I found myself kind of torn as I read the joint statement that Rob Murphy and Eastern Michigan will be parting ways after ten years. On one hand, I’m glad that he will be able to land on his feet with a position with the Detroit Pistons G-League team. I wish him all the success he can get there and I hope he does well.
Coach Murphy became the head coach of the Eastern Michigan basketball team in 2011. His first game was against Marygrove, which is a small school in Detroit. It was also an exhibition game. It also happened to be my first game photographing basketball from the court for Eagle Totem. Because of that, I kind of feel a connection to Rob Murphy that many Eastern fans do not have. It was kind of nice to watch him grow as a coach while I grew as a photographer.
On the other hand, the results of that growth may ultimately have been what did him in after a decade at the helm.
Because of a clause in his contract, every time Murphy had a 20 win season, he would automatically get one year added to his contract. He had three 20 win seasons which means he got 3 years added to his contract. Many people will say that those 20 win seasons were padded with soft teams in the off-conference portion of the schedule. Eastern Michigan would often schedule a couple of Division II or NAIA schools at the beginning of the season. Those were nice for big wins but not nice for seeing where Eastern Michigan stood in the MAC. And it seemed like they would lose the first couple games of MAC play and that tended to put them behind the eight ball when it came time to play in the tournament.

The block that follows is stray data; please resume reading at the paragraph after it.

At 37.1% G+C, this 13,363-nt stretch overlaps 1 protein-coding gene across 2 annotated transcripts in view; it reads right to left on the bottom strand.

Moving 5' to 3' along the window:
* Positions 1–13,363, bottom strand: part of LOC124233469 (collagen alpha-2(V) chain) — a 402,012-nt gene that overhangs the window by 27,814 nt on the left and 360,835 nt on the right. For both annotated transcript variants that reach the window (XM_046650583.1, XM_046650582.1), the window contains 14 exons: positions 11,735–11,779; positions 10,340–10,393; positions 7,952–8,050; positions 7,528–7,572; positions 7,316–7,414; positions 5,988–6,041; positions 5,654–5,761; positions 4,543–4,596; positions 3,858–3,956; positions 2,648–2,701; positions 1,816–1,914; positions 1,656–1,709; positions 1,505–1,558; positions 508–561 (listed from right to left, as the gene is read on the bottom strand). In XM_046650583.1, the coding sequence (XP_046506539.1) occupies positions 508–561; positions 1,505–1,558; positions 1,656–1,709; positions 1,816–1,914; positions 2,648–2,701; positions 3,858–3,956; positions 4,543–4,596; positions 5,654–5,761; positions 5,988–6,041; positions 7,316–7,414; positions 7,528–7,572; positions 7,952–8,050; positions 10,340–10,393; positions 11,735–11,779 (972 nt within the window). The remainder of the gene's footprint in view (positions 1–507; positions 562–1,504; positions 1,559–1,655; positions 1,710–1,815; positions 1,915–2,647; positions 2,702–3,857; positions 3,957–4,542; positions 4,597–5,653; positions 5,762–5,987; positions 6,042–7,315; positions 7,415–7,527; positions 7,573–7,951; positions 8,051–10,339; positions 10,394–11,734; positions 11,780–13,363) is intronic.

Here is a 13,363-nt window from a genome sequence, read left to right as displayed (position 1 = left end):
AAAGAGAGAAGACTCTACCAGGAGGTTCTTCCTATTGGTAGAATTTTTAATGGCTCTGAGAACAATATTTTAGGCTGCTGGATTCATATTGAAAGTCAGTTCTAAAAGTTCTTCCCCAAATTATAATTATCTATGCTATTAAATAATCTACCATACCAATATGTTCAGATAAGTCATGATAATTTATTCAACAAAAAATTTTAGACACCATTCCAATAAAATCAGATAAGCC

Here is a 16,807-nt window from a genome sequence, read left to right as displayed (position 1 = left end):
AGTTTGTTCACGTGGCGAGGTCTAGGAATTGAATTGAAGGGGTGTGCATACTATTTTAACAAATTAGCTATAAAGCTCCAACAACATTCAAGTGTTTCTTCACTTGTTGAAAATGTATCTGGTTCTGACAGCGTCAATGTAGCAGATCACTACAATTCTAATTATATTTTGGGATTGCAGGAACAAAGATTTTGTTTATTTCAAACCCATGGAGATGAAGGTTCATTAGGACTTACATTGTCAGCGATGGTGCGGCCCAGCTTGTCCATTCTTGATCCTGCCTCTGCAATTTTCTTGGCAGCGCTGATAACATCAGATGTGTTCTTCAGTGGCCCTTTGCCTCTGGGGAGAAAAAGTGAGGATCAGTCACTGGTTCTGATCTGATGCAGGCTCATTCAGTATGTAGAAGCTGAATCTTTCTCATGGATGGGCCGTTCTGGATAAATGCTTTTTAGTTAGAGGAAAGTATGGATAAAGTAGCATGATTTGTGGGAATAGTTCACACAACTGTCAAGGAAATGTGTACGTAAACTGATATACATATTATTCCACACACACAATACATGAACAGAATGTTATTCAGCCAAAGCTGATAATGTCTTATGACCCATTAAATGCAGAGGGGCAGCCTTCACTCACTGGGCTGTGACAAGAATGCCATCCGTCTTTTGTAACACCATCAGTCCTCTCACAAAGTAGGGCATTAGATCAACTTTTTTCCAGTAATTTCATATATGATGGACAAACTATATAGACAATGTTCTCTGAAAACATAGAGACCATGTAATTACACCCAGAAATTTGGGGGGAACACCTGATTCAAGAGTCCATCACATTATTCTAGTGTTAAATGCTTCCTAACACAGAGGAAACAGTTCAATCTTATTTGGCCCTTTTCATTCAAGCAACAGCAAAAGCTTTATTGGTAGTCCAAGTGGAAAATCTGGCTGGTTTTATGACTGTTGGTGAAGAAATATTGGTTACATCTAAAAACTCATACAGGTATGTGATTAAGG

In his first season as head coach, the Eagles went 14-18 overall but 9-7 in the conference. That conference record was enough to tie them for first place in the MAC West. They lost to Northern Illinois in their first game in the Championship and didn’t have the record to get them to the post season. In his second season, he was 16-18 overall but only 7-9 in the MAC. That was good enough for 4th place in the MAC West. It was in his third season that he broke 20 wins overall. He made it fairly deep in the MAC Championship and found himself in the CIT. He won the first game of the CIT, but lost the second. The next year would find him in the CBI after winning 21 games overall in the season. It took a couple more years for Eastern Michigan to return to the CIT. This season he was 6-12 overall with a 3-11 record in the MAC. Because of the abbreviated Championship due to COVID, that meant Eastern Michigan stayed home. Overall, he would finish 166-155 and 79-93 in the MAC.
To get to the point, Murphy was brought here to get the Eagles back to basketball respectability too. He didn’t deliver and now he’s gone.
For the next part, these are more thoughts of a fan of Eastern Michigan basketball and not the result of any serious analysis on my part. When people think of Eastern Michigan’s success in basketball, they think back to the Ben Braun era.